Week 3: The Director’s Vision (may not match the writer’s)

I discovered something fascinating recently while I was watching the 1968 Franco Zeffirelli film of Romeo and Juliet. As an aspiring screenwriter I have always been aware of the director’s potential to alter the tone of what was written and this film presented me with a brilliant example.

Up until watching this film my only other exposure to the play was Baz Luhrmann’s film version. Of course Mr. Luhrmann took huge creative liberties by updating the film to a more modern time and transforming the feuding families into gun slinging gangsters. However, my main interest lies in the pivotal scenes where Mercutio, Tybalt and Romeo enter into mortal combat.

While Baz Luhrmann’s version is distinctive in that the battle takes place with guns and cars rather than swords, his tone is similar to what I expected after reading the scene. Mercutio and Tybalt aggressively attack one another and Tybalt takes advantage of Romeo’s interference delivering the fatal blow (gunshot in this instance) to Mercutio. Soon after, Romeo kills Tybalt in a rage of vengeance. Each assailant is intent on killing his adversary.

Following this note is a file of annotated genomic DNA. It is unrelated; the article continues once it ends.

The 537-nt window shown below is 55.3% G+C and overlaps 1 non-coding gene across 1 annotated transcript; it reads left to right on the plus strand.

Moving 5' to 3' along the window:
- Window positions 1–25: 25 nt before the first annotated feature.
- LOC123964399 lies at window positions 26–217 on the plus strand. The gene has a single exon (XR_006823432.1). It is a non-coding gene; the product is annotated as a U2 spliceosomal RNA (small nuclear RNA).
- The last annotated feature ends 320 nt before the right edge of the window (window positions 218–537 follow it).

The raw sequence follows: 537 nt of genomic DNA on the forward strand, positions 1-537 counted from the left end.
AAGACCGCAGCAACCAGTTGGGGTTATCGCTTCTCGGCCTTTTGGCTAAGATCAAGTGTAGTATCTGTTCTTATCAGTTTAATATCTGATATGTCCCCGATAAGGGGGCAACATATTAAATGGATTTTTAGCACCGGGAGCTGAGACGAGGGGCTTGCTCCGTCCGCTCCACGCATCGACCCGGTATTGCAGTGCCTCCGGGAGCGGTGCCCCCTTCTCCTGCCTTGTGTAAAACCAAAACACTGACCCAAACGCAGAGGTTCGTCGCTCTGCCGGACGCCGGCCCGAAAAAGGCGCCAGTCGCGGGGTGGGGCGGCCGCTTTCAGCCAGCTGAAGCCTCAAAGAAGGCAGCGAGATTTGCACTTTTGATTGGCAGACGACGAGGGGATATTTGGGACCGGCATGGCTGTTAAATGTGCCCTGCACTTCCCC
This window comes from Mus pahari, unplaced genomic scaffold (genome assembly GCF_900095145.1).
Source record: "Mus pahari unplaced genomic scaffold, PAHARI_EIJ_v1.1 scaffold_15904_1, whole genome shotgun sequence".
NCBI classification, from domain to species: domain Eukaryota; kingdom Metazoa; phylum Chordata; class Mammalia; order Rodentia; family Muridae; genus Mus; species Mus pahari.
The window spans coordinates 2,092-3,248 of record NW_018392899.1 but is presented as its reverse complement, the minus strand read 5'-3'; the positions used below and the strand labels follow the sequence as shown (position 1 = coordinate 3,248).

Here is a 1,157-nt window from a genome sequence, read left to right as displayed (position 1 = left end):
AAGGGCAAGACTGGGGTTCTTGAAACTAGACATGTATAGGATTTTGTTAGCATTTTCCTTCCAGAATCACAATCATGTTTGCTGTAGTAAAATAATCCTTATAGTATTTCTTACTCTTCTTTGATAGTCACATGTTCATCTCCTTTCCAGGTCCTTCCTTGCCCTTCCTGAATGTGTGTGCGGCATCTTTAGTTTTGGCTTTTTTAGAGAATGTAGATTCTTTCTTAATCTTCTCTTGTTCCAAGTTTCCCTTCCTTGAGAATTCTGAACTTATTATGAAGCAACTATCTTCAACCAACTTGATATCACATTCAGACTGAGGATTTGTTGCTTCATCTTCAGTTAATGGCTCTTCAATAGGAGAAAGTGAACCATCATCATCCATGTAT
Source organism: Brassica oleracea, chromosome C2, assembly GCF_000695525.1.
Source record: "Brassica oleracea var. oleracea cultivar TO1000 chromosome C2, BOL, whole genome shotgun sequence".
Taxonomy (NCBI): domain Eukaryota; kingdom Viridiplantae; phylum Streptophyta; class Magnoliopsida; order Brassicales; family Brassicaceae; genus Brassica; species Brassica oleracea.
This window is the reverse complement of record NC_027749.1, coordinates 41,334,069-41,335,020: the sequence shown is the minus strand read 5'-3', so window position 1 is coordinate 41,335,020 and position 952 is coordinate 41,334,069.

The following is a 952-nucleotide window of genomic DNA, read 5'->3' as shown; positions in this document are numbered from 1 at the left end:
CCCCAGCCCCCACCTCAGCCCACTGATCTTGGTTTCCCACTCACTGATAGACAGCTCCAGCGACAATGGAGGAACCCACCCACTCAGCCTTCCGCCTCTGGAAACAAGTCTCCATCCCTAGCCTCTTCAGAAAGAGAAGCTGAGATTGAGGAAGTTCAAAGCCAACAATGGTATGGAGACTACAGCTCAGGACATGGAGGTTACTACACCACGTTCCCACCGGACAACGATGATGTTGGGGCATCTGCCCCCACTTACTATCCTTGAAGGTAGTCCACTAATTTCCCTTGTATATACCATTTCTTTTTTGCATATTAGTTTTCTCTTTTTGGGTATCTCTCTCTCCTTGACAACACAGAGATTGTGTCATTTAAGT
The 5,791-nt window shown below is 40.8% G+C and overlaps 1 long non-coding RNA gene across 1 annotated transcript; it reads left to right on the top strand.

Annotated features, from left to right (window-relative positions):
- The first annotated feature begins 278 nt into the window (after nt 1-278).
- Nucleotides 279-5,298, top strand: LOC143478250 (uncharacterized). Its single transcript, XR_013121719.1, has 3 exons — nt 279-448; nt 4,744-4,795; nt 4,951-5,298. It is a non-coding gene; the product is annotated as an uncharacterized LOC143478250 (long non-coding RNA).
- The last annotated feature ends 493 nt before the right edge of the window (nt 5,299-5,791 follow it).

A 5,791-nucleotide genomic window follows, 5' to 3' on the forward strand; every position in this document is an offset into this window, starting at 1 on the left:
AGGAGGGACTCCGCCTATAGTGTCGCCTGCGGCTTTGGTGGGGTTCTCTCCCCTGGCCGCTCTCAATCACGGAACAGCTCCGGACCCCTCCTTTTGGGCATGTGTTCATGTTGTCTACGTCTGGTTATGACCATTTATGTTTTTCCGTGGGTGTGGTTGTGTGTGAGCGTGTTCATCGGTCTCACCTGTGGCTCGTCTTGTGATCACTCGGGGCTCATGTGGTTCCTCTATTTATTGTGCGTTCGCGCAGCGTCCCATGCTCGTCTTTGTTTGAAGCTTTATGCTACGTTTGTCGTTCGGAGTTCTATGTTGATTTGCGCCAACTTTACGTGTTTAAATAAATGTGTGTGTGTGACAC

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Zeffirelli takes a totally different track. In his film Mercutio and Tybalt’s fight seems more of a fool hardy skirmish between two young bucks vying for alpha status. The killing of Mercutio appears to be a tragic accident that occurred during the confusion of Romeo’s intervening. Tybalt even has the opportunity to finish off Mercutio at one stage and reneges allowing him to rejoin the fight.

Romeo’s revenge duel with Tybalt, although begun in anger, still does not seem to be intent on the death of his foe. The fatal blow is struck when Tybalt falls on Romeo’s sword and both seem quite shocked. Zeffirelli appears to have taken the young age of the boys into account in his version. Yes, their families are involved in a bitter feud and they must fight and exude machismo, but killing is not something that is done lightly. It is most likely that the sword fights would have ceased at a savage cut. Once blood was shed a victor could be announced.

The lesson for me is this: If you are writing a script or screenplay never get too attached to it exactly as you imagine it. Performance is a collaborative effort and once all the artists have had their input (Directors, actors, musicians and so on) it will very probably be quite different from your original imagining. Hopefully it will be enhanced. Not even The Bard is immune.